With 30 years in this industry, Tanya has always believed hospitals that support and encourage women are the ones that will have their loyalty and generate revenue. After her own experience with cancer, she realized there was more. She realized that much of what she had been doing was lip service to women wanted to hear. She didn’t want to be controlled, she wanted to be encouraged. She wanted hope, not more medication.
The Lipstick Alliance
These days, Tanya is working with hospitals to form the Lipstick Alliance. Statistics show that 83 percent of women put on lipstick daily to make them feel good. The Lipstick Alliance is about wellness every day for women.
Tanya wants it to be a movement that gets women thinking about doing something healthy every time they put on lipstick, lip gloss or chapstick. She hopes that one day the lipstick icon will be as recognizable as the red dress is for heart health and the pink ribbon is for breast cancer awareness. The Lipstick Alliance is about wellness every day for women. The national program is market exclusive, so there can only be one hospital per market in the U.S. Hospitals don’t have to apply, but they must be focused on wellness. They must also agree to use the organization’s 1-4-12 strategy which includes templates, education materials, content and a national awards program for organizations that build relationships with women that result in increased revenues.
Tanya says they are reducing the fee for the first 20 hospitals and that the program is typically less than $3,000/month.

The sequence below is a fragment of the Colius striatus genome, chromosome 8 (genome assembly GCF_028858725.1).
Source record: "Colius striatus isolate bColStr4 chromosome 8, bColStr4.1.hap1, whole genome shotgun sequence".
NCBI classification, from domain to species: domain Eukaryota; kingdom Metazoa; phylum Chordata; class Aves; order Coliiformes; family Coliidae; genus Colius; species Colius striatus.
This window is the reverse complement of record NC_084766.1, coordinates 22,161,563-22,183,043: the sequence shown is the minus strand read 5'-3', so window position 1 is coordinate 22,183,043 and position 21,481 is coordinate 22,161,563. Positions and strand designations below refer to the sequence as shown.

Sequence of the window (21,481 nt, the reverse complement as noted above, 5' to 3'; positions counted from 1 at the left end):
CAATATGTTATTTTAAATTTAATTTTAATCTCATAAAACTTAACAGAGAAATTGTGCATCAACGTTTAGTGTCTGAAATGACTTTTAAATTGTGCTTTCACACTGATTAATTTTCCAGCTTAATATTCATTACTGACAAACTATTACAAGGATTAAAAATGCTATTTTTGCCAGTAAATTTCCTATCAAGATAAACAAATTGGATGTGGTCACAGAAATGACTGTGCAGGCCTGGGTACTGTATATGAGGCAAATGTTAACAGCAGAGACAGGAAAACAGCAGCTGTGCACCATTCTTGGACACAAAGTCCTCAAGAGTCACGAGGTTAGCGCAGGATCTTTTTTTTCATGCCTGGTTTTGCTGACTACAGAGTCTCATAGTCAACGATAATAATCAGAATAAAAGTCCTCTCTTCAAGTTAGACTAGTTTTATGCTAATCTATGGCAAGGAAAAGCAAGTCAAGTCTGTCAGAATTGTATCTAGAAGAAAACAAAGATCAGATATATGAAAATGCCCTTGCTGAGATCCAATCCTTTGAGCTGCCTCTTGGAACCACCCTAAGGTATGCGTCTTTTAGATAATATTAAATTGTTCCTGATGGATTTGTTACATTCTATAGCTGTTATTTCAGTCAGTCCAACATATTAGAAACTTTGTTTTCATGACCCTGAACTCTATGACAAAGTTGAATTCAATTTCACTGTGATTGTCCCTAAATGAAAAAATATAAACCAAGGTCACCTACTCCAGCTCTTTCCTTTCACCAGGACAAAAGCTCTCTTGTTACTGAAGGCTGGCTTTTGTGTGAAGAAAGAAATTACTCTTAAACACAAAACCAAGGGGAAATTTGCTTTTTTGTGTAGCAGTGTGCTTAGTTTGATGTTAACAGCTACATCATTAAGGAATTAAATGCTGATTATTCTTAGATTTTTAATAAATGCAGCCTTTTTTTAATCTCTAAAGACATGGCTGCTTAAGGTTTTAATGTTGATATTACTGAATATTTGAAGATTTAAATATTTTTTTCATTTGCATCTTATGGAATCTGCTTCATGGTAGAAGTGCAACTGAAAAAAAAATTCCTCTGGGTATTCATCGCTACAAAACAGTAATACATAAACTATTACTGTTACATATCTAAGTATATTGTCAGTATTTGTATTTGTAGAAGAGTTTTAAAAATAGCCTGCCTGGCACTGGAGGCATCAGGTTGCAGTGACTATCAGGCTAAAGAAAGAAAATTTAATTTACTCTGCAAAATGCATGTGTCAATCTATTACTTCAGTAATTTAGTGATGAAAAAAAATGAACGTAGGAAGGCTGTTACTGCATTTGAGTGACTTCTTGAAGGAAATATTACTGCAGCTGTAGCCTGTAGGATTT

The Patient Experience
Two things are pivotal in healthcare branding for women. She must feel she is being listened to and heard, and not just filling out a bunch of paperwork. She also needs to feel more encouraged when she leaves the hospital or clinic than when she came in. And the experience must be positive.
As an example, Tanya says heart disease is the number one killer of women, yet one in five women in their 50s have had a baseline heart evaluation. Why? She says it is because women fear the results. Healthcare groups and hospitals need to find ways to educate and motivate women in a fun way. Among her many ideas, Tanya says to invite women to a heart day event at a hospital where women can get a free echo-cardiogram. If the hospital is part of the Lipstick Alliance, they can hand out free lipstick when they are done.
Wellness Care is in Vogue
Hospitals can’t continue to be acute-care facilities. Tanya says they need to start focusing on wellness, incentivizing doctors and providing telemedicine, but only if it is part of a total wellness experience. People have a tendency not to tell everything to a healthcare provider online. Without complete records of the patient, diagnosis can be risky and often incorrect.
Women’s Choice Awards
Tanya’s newest role is as the national director of the Women’s Choice Awards. The award is third-party verified and 100 percent objective about a company or hospital’s quality measures in patient care and service lines. The seal says the organization has been approved by women and has the objective standards of quality and healthcare capabilities for patient satisfaction.
Connect with Tanya
Facebook: Lipstick Alliance